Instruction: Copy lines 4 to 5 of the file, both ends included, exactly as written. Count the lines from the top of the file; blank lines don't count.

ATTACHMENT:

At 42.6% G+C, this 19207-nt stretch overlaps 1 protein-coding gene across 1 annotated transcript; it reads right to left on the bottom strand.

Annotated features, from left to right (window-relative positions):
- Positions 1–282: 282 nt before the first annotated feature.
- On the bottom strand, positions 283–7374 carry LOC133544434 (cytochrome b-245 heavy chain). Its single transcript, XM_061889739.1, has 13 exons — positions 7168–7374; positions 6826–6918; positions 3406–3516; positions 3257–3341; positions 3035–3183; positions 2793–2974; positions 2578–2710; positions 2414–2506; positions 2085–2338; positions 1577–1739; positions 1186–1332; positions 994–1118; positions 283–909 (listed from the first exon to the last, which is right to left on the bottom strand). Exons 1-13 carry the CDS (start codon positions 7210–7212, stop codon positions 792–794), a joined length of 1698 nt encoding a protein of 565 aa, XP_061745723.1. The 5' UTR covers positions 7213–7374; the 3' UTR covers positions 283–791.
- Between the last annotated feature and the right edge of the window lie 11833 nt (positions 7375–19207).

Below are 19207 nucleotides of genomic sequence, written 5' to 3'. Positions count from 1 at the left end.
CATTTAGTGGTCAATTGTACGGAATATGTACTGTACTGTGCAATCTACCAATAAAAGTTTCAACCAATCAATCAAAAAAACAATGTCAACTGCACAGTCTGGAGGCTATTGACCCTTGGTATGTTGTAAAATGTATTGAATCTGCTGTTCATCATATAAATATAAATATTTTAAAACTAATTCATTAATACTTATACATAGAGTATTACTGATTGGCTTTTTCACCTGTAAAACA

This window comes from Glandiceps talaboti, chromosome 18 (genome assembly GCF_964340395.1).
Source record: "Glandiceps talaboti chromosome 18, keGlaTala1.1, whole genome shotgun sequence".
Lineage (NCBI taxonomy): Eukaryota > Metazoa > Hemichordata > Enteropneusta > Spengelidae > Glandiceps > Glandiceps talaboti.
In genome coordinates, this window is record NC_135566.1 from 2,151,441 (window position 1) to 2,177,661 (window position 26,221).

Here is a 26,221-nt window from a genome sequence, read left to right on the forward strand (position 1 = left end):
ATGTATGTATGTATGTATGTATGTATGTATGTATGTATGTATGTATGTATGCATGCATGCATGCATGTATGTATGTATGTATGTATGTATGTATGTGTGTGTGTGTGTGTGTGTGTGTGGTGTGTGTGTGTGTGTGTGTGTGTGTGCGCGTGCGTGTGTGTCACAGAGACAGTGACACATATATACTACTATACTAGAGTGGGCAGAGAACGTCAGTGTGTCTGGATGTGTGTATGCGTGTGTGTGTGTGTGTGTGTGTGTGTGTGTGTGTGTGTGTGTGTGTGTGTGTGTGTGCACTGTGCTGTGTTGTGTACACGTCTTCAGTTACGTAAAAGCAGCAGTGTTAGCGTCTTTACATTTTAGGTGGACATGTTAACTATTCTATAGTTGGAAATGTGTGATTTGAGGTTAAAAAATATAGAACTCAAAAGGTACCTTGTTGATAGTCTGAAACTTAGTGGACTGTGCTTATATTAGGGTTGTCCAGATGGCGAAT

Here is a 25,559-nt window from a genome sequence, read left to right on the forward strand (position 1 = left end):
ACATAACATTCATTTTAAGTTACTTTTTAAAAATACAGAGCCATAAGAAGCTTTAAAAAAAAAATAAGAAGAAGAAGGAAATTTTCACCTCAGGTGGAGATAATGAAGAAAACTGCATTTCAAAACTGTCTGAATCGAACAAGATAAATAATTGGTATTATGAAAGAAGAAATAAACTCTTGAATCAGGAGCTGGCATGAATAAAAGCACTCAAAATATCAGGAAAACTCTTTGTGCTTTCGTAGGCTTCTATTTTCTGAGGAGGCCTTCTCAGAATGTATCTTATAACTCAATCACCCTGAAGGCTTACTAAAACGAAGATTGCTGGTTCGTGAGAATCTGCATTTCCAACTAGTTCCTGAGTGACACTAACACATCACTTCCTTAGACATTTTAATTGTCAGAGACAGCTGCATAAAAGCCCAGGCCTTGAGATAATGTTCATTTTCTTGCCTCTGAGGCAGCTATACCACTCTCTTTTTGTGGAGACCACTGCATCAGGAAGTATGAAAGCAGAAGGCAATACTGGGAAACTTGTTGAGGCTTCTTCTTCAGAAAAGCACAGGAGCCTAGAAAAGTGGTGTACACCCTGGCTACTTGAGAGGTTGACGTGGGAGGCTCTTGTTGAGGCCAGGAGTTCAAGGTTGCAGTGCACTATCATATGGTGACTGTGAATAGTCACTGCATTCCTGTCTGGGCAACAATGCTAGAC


- On the bottom strand, positions 283–7374 carry LOC133544434 (cytochrome b-245 heavy chain). Its single transcript, XM_061889739.1, has 13 exons — positions 7168–7374; positions 6826–6918; positions 3406–3516; positions 3257–3341; positions 3035–3183; positions 2793–2974; positions 2578–2710; positions 2414–2506; positions 2085–2338; positions 1577–1739; positions 1186–1332; positions 994–1118; positions 283–909 (listed from the first exon to the last, which is right to left on the bottom strand). Exons 1-13 carry the CDS (start codon positions 7210–7212, stop codon positions 792–794), a joined length of 1698 nt encoding a protein of 565 aa, XP_061745723.1. The 5' UTR covers positions 7213–7374; the 3' UTR covers positions 283–791.
- Between the last annotated feature and the right edge of the window lie 11833 nt (positions 7375–19207).